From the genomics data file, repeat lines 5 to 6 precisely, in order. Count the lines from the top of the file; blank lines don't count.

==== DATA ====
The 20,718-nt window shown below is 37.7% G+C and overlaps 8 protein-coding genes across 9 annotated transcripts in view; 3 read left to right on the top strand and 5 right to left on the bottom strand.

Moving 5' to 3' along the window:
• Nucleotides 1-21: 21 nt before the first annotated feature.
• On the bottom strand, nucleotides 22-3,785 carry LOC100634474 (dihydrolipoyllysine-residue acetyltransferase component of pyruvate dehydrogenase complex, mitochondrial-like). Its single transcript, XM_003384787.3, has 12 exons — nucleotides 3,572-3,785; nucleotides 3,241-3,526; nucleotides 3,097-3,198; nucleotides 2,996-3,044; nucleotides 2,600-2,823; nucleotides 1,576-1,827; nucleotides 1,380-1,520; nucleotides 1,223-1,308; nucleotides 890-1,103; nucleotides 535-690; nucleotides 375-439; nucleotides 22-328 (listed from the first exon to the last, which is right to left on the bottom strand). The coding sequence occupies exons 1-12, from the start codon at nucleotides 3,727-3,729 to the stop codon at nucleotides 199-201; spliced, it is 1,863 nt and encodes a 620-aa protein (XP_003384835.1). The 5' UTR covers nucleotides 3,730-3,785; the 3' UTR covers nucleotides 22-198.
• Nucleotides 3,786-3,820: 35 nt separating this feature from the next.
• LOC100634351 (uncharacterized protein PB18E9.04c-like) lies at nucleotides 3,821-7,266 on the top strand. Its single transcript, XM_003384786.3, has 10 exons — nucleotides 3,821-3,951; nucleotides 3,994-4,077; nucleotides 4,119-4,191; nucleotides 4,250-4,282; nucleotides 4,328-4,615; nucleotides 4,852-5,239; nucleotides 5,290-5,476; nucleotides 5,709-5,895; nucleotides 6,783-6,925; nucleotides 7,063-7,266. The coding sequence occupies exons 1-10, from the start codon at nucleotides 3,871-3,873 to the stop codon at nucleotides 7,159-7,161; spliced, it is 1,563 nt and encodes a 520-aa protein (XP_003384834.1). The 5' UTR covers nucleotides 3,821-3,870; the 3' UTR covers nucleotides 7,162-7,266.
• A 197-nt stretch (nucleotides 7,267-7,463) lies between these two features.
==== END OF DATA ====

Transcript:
• Nucleotides 3,786-3,820: 35 nt separating this feature from the next.
• LOC100634351 (uncharacterized protein PB18E9.04c-like) lies at nucleotides 3,821-7,266 on the top strand. Its single transcript, XM_003384786.3, has 10 exons — nucleotides 3,821-3,951; nucleotides 3,994-4,077; nucleotides 4,119-4,191; nucleotides 4,250-4,282; nucleotides 4,328-4,615; nucleotides 4,852-5,239; nucleotides 5,290-5,476; nucleotides 5,709-5,895; nucleotides 6,783-6,925; nucleotides 7,063-7,266. The coding sequence occupies exons 1-10, from the start codon at nucleotides 3,871-3,873 to the stop codon at nucleotides 7,159-7,161; spliced, it is 1,563 nt and encodes a 520-aa protein (XP_003384834.1). The 5' UTR covers nucleotides 3,821-3,870; the 3' UTR covers nucleotides 7,162-7,266.